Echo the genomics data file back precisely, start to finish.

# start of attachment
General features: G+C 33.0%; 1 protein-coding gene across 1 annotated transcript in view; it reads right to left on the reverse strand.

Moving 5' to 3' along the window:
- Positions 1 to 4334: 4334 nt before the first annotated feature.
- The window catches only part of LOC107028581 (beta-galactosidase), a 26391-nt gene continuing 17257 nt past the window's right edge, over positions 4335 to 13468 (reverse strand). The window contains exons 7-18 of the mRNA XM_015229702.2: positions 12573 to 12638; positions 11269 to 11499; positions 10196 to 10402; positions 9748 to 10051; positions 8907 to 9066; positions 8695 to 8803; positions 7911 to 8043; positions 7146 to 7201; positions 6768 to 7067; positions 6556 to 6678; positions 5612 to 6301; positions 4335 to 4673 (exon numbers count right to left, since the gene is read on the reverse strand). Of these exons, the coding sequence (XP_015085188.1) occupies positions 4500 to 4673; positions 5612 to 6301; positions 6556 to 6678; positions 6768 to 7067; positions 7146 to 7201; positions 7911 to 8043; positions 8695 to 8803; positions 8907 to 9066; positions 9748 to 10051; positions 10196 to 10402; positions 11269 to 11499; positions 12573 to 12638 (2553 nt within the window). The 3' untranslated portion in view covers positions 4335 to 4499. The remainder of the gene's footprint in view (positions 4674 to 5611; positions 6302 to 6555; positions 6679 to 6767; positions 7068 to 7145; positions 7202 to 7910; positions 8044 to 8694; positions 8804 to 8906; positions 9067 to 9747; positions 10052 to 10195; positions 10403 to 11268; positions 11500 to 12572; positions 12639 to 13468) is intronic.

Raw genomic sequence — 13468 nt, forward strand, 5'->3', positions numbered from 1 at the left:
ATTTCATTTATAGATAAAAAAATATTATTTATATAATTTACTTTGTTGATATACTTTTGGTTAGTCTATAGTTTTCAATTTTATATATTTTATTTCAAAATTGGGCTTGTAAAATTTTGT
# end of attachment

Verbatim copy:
General features: G+C 33.0%; 1 protein-coding gene across 1 annotated transcript in view; it reads right to left on the reverse strand.

Moving 5' to 3' along the window:
- Positions 1 to 4334: 4334 nt before the first annotated feature.
- The window catches only part of LOC107028581 (beta-galactosidase), a 26391-nt gene continuing 17257 nt past the window's right edge, over positions 4335 to 13468 (reverse strand). The window contains exons 7-18 of the mRNA XM_015229702.2: positions 12573 to 12638; positions 11269 to 11499; positions 10196 to 10402; positions 9748 to 10051; positions 8907 to 9066; positions 8695 to 8803; positions 7911 to 8043; positions 7146 to 7201; positions 6768 to 7067; positions 6556 to 6678; positions 5612 to 6301; positions 4335 to 4673 (exon numbers count right to left, since the gene is read on the reverse strand). Of these exons, the coding sequence (XP_015085188.1) occupies positions 4500 to 4673; positions 5612 to 6301; positions 6556 to 6678; positions 6768 to 7067; positions 7146 to 7201; positions 7911 to 8043; positions 8695 to 8803; positions 8907 to 9066; positions 9748 to 10051; positions 10196 to 10402; positions 11269 to 11499; positions 12573 to 12638 (2553 nt within the window). The 3' untranslated portion in view covers positions 4335 to 4499. The remainder of the gene's footprint in view (positions 4674 to 5611; positions 6302 to 6555; positions 6679 to 6767; positions 7068 to 7145; positions 7202 to 7910; positions 8044 to 8694; positions 8804 to 8906; positions 9067 to 9747; positions 10052 to 10195; positions 10403 to 11268; positions 11500 to 12572; positions 12639 to 13468) is intronic.

Raw genomic sequence — 13468 nt, forward strand, 5'->3', positions numbered from 1 at the left:
ATTTCATTTATAGATAAAAAAATATTATTTATATAATTTACTTTGTTGATATACTTTTGGTTAGTCTATAGTTTTCAATTTTATATATTTTATTTCAAAATTGGGCTTGTAAAATTTTGT